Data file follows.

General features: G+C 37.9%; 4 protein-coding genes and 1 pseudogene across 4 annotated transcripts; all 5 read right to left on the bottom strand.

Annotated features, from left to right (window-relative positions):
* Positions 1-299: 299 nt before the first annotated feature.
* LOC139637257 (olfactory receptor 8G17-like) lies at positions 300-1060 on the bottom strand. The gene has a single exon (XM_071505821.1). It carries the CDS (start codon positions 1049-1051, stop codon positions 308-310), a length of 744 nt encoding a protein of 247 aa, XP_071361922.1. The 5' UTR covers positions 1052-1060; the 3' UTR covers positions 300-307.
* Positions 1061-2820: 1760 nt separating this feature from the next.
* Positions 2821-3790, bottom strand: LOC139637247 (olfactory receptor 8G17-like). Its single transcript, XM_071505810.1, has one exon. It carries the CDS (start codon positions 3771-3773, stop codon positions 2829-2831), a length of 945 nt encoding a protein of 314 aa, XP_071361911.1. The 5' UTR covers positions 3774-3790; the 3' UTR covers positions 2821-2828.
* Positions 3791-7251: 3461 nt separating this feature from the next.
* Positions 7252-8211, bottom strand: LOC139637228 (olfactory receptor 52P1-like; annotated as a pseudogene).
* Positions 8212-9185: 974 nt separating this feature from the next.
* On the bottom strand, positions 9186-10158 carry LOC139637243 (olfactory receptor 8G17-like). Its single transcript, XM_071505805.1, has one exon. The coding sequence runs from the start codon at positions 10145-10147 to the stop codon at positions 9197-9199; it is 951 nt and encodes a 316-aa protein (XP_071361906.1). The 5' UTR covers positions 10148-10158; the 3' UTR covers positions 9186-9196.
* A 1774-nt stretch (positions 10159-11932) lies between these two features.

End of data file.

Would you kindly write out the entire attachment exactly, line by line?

General features: G+C 37.9%; 4 protein-coding genes and 1 pseudogene across 4 annotated transcripts; all 5 read right to left on the bottom strand.

Annotated features, from left to right (window-relative positions):
* Positions 1-299: 299 nt before the first annotated feature.
* LOC139637257 (olfactory receptor 8G17-like) lies at positions 300-1060 on the bottom strand. The gene has a single exon (XM_071505821.1). It carries the CDS (start codon positions 1049-1051, stop codon positions 308-310), a length of 744 nt encoding a protein of 247 aa, XP_071361922.1. The 5' UTR covers positions 1052-1060; the 3' UTR covers positions 300-307.
* Positions 1061-2820: 1760 nt separating this feature from the next.
* Positions 2821-3790, bottom strand: LOC139637247 (olfactory receptor 8G17-like). Its single transcript, XM_071505810.1, has one exon. It carries the CDS (start codon positions 3771-3773, stop codon positions 2829-2831), a length of 945 nt encoding a protein of 314 aa, XP_071361911.1. The 5' UTR covers positions 3774-3790; the 3' UTR covers positions 2821-2828.
* Positions 3791-7251: 3461 nt separating this feature from the next.
* Positions 7252-8211, bottom strand: LOC139637228 (olfactory receptor 52P1-like; annotated as a pseudogene).
* Positions 8212-9185: 974 nt separating this feature from the next.
* On the bottom strand, positions 9186-10158 carry LOC139637243 (olfactory receptor 8G17-like). Its single transcript, XM_071505805.1, has one exon. The coding sequence runs from the start codon at positions 10145-10147 to the stop codon at positions 9197-9199; it is 951 nt and encodes a 316-aa protein (XP_071361906.1). The 5' UTR covers positions 10148-10158; the 3' UTR covers positions 9186-9196.
* A 1774-nt stretch (positions 10159-11932) lies between these two features.